Another thing people don't realize is that points earned on a credit card aren't a giveaway. Banks charge vendors a percentage fee for accepting their card. The vendor, in turn, will raise prices at their business to cover the cost. Whatever you earn with those points, you've paid for. If you pay cash, you're getting screwed.

  2. You do know they never checked whether the info you gave them was correct.
    I always lied on those applications & thus completely screwed up their marketing follies.

  3. This "Mr. Cooper" you conjured up reminds me of Sam Drucker in Hooterville.

    "Our Town Books" in Jacksonville Il. was still wrapping your purchase in brown paper a couple of years ago, when I was last there. Nice little store. Mostly used, but some new books.

  4. Sure, Mr. Cooper & co. could track and share your shopping history, but not at the scale nor with the detail and persistence that today's automation allows. He could also have hired Pinkertons to keep an eye on those minimum wage teens, but probably couldn't cost-justify it; nowadays, employee surveillance can be done for cheap. These rapid advances in technology that we're living through are transformative, so it's risky to assume that minor concerns of the past will stay minor in the future.

    And when Mariano's updated their discount card system a year or so back, it insisted on a verified phone number. It saddened me that I could no longer stick it to the man by punching in 3128675309 or 3125882300.

  5. When our local Dominicks closed the building stayed empty until last summer, which I thought odd because it sits in a large cluster of multi-family homes and the old store always seemed to be busy. Now we have a new Jewel there. Very nice. Bananas at 39 cents a pound.

    Regarding the acquisition of our personal data, John Maynard Keynes once famously said about the notion of market equilibrium, "In the long run we are all dead." Were he alive today he might well have commented "In the long run we are all data."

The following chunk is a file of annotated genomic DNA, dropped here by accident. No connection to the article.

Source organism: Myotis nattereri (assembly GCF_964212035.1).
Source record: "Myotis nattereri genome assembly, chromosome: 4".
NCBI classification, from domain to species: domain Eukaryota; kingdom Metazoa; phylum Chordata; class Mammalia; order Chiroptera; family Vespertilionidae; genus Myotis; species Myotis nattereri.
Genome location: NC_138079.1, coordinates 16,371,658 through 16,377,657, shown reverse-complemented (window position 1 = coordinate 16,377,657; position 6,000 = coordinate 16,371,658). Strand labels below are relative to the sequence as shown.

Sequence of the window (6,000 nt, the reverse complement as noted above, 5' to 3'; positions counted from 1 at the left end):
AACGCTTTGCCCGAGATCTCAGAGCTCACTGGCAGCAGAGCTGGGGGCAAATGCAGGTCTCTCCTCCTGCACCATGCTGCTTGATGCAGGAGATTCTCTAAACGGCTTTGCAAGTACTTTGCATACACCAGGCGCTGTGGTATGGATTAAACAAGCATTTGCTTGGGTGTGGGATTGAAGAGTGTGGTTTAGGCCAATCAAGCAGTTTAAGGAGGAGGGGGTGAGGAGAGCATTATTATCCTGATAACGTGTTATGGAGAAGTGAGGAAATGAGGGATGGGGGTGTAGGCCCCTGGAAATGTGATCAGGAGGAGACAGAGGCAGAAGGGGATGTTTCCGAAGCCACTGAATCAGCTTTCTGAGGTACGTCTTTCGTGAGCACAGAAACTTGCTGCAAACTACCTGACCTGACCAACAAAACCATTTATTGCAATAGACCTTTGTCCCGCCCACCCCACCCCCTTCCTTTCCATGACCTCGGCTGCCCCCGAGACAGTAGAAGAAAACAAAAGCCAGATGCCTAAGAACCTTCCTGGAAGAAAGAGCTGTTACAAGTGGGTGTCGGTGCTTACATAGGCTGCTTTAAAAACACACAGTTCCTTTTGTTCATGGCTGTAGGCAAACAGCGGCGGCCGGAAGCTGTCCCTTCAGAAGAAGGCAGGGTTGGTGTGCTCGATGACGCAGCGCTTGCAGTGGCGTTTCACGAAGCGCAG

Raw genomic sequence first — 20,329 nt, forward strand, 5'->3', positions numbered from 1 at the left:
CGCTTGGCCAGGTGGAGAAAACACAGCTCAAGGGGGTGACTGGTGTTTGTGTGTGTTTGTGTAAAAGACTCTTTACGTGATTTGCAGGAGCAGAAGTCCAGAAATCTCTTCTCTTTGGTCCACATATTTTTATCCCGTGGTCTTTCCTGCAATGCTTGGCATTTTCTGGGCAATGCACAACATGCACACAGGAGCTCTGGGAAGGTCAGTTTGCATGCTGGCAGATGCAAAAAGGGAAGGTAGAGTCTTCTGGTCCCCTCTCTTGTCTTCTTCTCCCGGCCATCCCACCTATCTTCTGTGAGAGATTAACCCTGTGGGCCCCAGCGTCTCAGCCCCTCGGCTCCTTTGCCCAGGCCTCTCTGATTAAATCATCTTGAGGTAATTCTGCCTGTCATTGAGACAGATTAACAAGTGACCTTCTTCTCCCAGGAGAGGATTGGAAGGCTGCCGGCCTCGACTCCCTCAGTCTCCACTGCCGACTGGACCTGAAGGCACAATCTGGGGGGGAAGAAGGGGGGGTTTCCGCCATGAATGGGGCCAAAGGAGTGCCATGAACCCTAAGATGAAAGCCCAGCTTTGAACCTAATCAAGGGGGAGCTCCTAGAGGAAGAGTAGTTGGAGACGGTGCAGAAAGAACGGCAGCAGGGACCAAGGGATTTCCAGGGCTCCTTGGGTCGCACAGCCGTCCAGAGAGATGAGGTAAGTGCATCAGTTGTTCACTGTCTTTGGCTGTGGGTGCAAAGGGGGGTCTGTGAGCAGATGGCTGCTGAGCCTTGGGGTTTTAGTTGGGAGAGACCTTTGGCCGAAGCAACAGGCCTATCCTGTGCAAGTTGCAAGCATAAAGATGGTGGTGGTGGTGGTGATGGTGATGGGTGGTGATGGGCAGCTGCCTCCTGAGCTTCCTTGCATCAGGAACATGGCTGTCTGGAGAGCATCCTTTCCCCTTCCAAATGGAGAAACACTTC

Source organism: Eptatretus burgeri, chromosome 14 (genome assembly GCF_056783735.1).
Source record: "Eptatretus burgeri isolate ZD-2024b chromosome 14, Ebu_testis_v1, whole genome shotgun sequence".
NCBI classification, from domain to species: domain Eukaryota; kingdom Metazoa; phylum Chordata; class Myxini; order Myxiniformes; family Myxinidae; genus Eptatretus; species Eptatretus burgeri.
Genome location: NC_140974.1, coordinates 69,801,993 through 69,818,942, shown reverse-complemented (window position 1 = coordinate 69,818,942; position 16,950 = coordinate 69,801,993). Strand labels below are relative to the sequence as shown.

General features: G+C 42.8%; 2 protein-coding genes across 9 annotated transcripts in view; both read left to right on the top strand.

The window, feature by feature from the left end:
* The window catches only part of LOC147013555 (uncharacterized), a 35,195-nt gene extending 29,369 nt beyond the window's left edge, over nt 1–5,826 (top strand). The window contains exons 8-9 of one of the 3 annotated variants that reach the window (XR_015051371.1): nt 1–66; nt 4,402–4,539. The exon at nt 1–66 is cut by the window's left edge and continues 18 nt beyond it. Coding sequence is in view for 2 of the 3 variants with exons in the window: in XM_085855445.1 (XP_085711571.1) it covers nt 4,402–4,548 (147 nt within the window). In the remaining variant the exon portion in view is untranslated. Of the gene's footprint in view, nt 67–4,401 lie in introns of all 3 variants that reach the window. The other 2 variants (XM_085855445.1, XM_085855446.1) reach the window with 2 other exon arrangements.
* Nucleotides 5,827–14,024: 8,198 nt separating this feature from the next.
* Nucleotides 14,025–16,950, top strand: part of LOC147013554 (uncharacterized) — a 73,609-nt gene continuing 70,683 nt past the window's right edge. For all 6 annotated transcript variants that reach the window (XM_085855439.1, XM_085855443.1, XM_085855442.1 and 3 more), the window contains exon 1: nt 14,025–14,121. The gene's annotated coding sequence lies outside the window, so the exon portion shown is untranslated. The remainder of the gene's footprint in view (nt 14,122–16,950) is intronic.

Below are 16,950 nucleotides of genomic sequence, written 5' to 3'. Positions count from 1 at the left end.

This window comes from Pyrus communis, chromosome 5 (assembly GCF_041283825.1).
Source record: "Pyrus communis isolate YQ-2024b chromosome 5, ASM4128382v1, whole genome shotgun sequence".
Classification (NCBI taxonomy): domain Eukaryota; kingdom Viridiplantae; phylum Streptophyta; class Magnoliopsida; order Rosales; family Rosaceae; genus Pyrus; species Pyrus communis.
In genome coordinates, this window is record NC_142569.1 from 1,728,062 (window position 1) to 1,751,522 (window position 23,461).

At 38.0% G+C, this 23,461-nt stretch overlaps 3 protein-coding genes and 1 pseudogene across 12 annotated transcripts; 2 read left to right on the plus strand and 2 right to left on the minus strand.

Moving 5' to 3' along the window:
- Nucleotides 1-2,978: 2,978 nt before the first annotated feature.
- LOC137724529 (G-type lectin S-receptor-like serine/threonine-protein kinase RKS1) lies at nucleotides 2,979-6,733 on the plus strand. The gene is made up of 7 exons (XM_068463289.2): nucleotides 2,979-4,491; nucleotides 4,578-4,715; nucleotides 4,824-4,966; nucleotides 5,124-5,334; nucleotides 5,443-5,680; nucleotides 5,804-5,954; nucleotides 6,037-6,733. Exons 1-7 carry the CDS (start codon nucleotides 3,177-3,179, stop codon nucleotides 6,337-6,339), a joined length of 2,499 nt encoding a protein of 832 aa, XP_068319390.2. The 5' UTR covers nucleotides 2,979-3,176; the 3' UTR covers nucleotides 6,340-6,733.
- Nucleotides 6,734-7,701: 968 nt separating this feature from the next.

6. Really beautiful photo. If I tried to capture the charm of this Mayan (?) site, it would come out looking like a pile of rocks in my backyard.


  7. Except for Walgreen's pharmacy, where every 1,000 "points" saves you a whole dollar, I have always tried my best to avoid those cards whenever possible. Especially the ones called "loyalty cards"...the name reminds me too much of the anti-Communist "loyalty oath" that was once a prerequisite for any university civil service job in Illinois as late as 1970. Even a dishwasher in a dorm had to sign one during those final days of the three Rs...rockin', riotin', and rebellion.

  8. There's a story famous in retail circles about how Target could, well, target female customers who were pregnant by how they bought progressively larger underwear as well as other things I'd rather not specify. They would then send those women coupons for baby clothes etc.

    One man became very indignant when his 17-year-old daughter started getting those coupons. He came to the store and gave the manager a dressing-down about how dare they.

    A few weeks later he wrote to the store:

    "I guess I owe you an apology. It seems there were some activities going on in my house of which I was not aware..."

  9. Tom, Jewel actually bought the lease of the Dom's near them in the far suburbs, so no other gro. store can move in there. Bananaas 49 cents a lb.